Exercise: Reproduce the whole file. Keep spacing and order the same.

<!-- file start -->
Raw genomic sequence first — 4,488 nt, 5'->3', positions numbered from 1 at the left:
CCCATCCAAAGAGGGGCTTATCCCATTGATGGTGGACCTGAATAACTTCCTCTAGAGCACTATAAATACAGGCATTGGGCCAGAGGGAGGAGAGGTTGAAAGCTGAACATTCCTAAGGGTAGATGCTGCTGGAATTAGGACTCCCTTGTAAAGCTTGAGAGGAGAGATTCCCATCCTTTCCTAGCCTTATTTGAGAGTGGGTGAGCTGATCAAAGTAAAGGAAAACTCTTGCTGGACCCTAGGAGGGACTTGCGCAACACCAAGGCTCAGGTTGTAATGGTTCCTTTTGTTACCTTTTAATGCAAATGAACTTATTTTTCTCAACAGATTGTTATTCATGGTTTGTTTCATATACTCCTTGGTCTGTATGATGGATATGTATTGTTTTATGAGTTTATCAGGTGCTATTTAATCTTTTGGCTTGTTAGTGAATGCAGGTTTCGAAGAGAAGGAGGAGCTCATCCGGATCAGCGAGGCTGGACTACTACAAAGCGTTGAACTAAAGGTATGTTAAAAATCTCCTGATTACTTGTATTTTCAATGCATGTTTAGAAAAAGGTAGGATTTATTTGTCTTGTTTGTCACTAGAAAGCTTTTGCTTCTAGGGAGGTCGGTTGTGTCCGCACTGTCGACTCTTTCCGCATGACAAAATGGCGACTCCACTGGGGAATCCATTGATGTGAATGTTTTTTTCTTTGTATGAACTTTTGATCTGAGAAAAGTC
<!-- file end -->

Raw genomic sequence first — 4,488 nt, 5'->3', positions numbered from 1 at the left:
CCCATCCAAAGAGGGGCTTATCCCATTGATGGTGGACCTGAATAACTTCCTCTAGAGCACTATAAATACAGGCATTGGGCCAGAGGGAGGAGAGGTTGAAAGCTGAACATTCCTAAGGGTAGATGCTGCTGGAATTAGGACTCCCTTGTAAAGCTTGAGAGGAGAGATTCCCATCCTTTCCTAGCCTTATTTGAGAGTGGGTGAGCTGATCAAAGTAAAGGAAAACTCTTGCTGGACCCTAGGAGGGACTTGCGCAACACCAAGGCTCAGGTTGTAATGGTTCCTTTTGTTACCTTTTAATGCAAATGAACTTATTTTTCTCAACAGATTGTTATTCATGGTTTGTTTCATATACTCCTTGGTCTGTATGATGGATATGTATTGTTTTATGAGTTTATCAGGTGCTATTTAATCTTTTGGCTTGTTAGTGAATGCAGGTTTCGAAGAGAAGGAGGAGCTCATCCGGATCAGCGAGGCTGGACTACTACAAAGCGTTGAACTAAAGGTATGTTAAAAATCTCCTGATTACTTGTATTTTCAATGCATGTTTAGAAAAAGGTAGGATTTATTTGTCTTGTTTGTCACTAGAAAGCTTTTGCTTCTAGGGAGGTCGGTTGTGTCCGCACTGTCGACTCTTTCCGCATGACAAAATGGCGACTCCACTGGGGAATCCATTGATGTGAATGTTTTTTTCTTTGTATGAACTTTTGATCTGAGAAAAGTC